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Smeg V0.84 

Released October, 2001


I hate writing documentation, therefore this documentation is going to be sloppy and full of typos. Beware.

--Program Description--

Smeg is an emulator the Sega Master System (SMS) and Game Gear (GG) game consoles, which runs on the Sega Dreamcast console.

--What's new--

Since the last release, v0.80, a number of changes and fixes have been made, including:

-Improved game compatibility (Puyo Puyo 2, Global Gladiators, many others) -Improved sound engine, handles speech better that before, and will no longer 'freeze' like in earlier version -Screen repositioning now works on TV's as well as VGA monitors -New GUI Font, with font smoothing enabled -Rom menu now remembers the last ROM loaded, so you don't have to find it on the list again. -You can switch the button mapping -Option to switch to 50hz gameplay (-not- 50hz output signal, however). -Emulator no longer quit when controller 1 is removed. -A few smaller fixes that I have forgotten about.

Also of importance, working DiscJuggler and Nero images will be released from the get-go for this version. Several bad images (not made by me) are in circulation for the v0.80, so if you've not been able to get the old version to work (especially if you get the big "EAD" text when trying to read a rom disc), try this version.

Several planned updates did not make it into this release, most notable VMU save for games with battery back up, such as Phantasy Star or Miracle Warriors. I do hope to add these features eventually, however there were a number of fixes I had made that I knew people would enjoy right now, and it doesn't look like I'll get much of a chance to work on Smeg for the next month or three.

--Getting Started--

First, you need a Dreamcast (duh), and access to a CD recorder capable of making Dreamcast discs. Most Dreamcasts will be able to read CDR's, and most (newer) recorders will be capable of making them, but there are a few bad apples out there.

Any region Dreamcast will suffice, with the exception of the Japanese "Sakura Wars" model, which is incapable of reading CD-R's.

Also note, CD-RW's will not work, you need CD-R (write once) media.

The instructions for creating a bootable CD vary depending on the method used. Three common methods;

Using a DiscJuggler image: This will require two discs, one bootable disc with the emulator, and one disc with the roms.

-Download the DiscJuggler image (smeg_084_dj.cdi). -Open up Padus DiscJuggler (tested on version 3.x, the demo version will suffice) -Select New under the File menu, select "CD Image to CD Recorder" as the task type, click OK. -Select the smeg discjuggler image as the source -Select your CD recorder from the list as the destination (in most cases there will be only one choice) -Select "Write" as your action (you can use Write and Verify, or Test and Write if you like) -Click "Start" to begin

If it says it's successful, place the recorded disc into your Dreamcast and power it up. It should display the usual Dreamcast logo, followed by the Sega "Liscenced By..." screen, followed by a short pause as the screen goes black, and then the Smeg title screen. If your Dreamcasts goes into the audio CD player, or gets stuck on the Smeg title screen, see the troubleshooting section.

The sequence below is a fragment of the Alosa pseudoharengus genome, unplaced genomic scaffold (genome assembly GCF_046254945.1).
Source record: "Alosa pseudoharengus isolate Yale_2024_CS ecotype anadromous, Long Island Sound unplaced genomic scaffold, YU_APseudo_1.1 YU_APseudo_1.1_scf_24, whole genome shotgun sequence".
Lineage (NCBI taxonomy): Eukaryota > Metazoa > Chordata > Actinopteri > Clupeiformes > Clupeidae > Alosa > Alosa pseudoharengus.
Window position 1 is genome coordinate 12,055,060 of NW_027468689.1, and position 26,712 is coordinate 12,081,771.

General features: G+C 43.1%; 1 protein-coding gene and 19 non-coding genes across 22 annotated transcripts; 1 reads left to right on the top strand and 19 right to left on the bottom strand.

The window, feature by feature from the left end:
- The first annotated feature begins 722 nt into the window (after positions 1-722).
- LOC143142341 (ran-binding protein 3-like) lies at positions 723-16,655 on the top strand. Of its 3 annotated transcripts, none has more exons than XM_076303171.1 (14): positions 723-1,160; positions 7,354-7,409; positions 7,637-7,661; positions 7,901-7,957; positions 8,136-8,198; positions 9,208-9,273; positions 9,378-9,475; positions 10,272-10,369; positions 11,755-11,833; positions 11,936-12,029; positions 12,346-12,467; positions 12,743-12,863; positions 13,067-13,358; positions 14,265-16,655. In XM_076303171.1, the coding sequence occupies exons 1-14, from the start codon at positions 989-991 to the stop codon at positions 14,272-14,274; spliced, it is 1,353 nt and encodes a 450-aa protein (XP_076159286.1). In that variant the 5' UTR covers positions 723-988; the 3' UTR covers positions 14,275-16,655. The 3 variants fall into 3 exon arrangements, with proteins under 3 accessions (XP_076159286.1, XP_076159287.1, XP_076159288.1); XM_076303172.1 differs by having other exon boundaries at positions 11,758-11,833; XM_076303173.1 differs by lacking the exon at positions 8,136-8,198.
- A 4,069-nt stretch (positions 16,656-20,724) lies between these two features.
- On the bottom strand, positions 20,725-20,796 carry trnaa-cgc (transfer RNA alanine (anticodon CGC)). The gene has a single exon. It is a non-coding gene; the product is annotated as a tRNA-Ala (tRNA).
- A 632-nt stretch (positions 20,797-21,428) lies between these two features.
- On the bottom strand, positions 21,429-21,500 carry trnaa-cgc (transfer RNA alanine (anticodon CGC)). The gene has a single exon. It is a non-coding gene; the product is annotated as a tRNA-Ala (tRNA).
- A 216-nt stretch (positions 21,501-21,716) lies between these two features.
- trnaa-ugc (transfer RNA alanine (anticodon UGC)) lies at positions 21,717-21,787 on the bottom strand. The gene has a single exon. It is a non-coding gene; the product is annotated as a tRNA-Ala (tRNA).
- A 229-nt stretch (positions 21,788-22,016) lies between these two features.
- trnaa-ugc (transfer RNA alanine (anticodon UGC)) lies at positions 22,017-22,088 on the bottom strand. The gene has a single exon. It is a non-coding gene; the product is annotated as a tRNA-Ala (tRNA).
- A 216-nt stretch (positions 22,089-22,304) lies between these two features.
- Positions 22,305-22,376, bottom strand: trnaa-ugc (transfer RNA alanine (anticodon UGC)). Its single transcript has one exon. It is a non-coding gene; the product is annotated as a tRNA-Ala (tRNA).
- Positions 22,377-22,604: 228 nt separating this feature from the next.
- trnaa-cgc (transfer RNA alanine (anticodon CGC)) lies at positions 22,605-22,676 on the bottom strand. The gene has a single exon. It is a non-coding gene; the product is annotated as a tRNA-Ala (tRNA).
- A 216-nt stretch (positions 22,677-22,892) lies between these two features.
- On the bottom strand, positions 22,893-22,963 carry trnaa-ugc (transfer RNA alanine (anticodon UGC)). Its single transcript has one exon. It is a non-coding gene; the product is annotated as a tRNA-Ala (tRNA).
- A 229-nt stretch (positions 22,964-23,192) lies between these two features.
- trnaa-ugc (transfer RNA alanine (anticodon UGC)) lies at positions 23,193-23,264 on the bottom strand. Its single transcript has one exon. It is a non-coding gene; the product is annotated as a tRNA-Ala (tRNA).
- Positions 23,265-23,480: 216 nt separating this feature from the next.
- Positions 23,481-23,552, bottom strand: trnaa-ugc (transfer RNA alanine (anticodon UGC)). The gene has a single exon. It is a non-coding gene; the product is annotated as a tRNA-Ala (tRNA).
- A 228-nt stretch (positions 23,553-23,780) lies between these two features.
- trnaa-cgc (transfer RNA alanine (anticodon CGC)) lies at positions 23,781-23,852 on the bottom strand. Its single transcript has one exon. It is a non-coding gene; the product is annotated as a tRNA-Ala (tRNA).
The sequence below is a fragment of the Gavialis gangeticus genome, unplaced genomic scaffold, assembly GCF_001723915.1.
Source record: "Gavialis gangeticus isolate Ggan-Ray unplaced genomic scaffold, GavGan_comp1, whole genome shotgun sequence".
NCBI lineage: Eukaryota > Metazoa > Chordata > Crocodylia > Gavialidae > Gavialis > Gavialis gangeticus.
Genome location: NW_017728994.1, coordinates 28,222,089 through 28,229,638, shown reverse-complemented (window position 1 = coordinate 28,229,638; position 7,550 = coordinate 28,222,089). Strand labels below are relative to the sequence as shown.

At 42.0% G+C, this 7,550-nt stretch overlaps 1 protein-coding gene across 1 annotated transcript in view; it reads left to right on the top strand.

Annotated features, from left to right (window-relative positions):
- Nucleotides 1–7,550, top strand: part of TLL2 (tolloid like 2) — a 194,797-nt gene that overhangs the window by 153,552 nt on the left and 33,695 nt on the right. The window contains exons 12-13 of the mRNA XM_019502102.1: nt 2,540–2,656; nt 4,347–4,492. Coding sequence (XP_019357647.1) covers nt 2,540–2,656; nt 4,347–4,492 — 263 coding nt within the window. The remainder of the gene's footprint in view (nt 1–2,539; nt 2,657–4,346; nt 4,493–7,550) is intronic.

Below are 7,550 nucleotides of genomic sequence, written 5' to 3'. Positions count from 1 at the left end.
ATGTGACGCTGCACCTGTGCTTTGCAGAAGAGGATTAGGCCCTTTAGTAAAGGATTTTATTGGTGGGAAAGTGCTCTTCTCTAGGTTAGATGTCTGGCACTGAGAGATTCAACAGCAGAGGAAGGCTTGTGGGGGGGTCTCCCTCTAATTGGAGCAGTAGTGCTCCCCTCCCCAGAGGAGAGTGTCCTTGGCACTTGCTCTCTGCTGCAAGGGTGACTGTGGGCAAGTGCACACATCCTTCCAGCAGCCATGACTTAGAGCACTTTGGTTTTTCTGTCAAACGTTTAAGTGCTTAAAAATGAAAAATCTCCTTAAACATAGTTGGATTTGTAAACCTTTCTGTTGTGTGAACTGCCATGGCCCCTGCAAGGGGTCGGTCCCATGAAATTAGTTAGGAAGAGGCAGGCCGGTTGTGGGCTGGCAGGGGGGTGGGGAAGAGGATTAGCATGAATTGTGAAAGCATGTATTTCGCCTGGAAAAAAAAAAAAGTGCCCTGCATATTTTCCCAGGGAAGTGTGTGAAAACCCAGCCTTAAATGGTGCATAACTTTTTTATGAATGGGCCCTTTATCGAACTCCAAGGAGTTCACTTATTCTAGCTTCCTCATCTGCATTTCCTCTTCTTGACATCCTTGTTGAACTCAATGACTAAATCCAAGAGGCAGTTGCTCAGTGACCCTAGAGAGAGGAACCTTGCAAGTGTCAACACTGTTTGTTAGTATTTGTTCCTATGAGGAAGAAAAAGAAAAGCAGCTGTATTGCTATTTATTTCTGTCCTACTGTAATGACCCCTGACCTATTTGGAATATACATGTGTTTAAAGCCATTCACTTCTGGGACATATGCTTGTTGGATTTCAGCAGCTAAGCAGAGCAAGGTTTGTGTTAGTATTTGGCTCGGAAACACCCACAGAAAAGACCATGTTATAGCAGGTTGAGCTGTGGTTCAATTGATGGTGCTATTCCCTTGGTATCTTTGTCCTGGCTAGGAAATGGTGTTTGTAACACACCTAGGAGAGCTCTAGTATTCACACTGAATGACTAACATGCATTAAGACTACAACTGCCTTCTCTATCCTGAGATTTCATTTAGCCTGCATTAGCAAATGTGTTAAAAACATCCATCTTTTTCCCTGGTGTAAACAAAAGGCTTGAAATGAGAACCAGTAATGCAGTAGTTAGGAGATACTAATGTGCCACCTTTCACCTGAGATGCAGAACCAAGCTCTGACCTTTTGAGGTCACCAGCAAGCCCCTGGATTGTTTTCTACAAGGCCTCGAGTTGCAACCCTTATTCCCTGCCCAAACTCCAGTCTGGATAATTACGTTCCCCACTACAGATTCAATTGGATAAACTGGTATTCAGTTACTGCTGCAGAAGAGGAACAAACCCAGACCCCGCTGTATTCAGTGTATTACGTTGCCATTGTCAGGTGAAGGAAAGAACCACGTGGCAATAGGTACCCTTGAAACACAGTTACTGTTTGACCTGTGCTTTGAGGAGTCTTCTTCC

Now, you need to make a ROM disc. Simple enough, just put all your your roms into the root folder (root folder meaning not in any subfolder, not a folder called "Root" of course). Make sure you burn your disc in mode 1, with an ISO Level 2 filesystem (make sure not to use: Iso Level 1, HFS, or UDF. You can use Joliet on top of ISO Level 2, but it doesn't make a difference in practice). Multisession is optional, but if you enable multisession you will be able to add roms to the rom disc later.

After booting with Smeg, remove the emulator disc and insert the rom disc. (opening the drive door will not reset your Dreamcast).

Using a Nero Image: This will also require two discs, one for the emulator, and one for the roms. Your CD Record should support Disc at Once.

-Download the Nero image (smeg_084_nero.nrg) -Open Nero Burning Rom (tested with version -Select Burn Image under the File Menu, select the smeg nero image from the file browser. -Uncheck the boxes "Determine maximum speed" and "Simulation" (unless you have a reason to leave them on), and make sure "Write" is checked. -CLick "OK" to begin recording. -Dismiss the warning about Disc-At-Once if it comes up by clicking "yes".

If the nero reports a successful burn, test the disc out in your Dreamcast. You should eventually be taken to the Smeg main menu as described above in the DiscJuggler section.

Now, you need a rom disc. Select "New" under the file menu, select "CDRom (ISO)" as you 'compilation' type. Under File Options make sure it's set to: Iso Level 2, Mode 1, ISO 9660. Do not check either "Relax ISO Restrictions" boxes". You may choose to enable multisession if you want to add new roms later. Click New to begin making a rom disc. Place all your roms in the root folder (==not in any folder, not a folder called "root"). Select "Write" from the FILE menu. Make sure the "write" box is checked, and click write.

Boot Smeg, remove the emulator disc and insert the rom disc. (opening the drive door will not reset your Dreamcast).

Using the Utopia boot disc: You will need only one disc, but you need to have a Utopia disc handy. This may also work with the CDX boot disc, I haven't tried it myself. Most any recording software will work, including Easy CD Creator.

-Download the plain files archive ( -Using your favorite cd recording software, start a new project. Place the 1st_Read.bin file from the UNSCRAMBLED directory into the root directory of the CD along with all the roms you want. Burn with ISO Level 2, Mode 1.

Do -not- use UDF modem, HFS mode (ATTN: Mac users), or Adaptec DirectCD to create the disc, it must be an ISO 9660 disc.

If you've used cdrecord/mkisofs or other techniques to make selfbooting Smegs with roms on the same disc in the past, you can continue to use the same techniques. Just make sure to pick the right 1st_read.bin for the job (scrambled or unscrambled). You can also upload the unscrambled .bin to your DC via Broadband Adaptor or serial cable, but you'll still need a rom disc.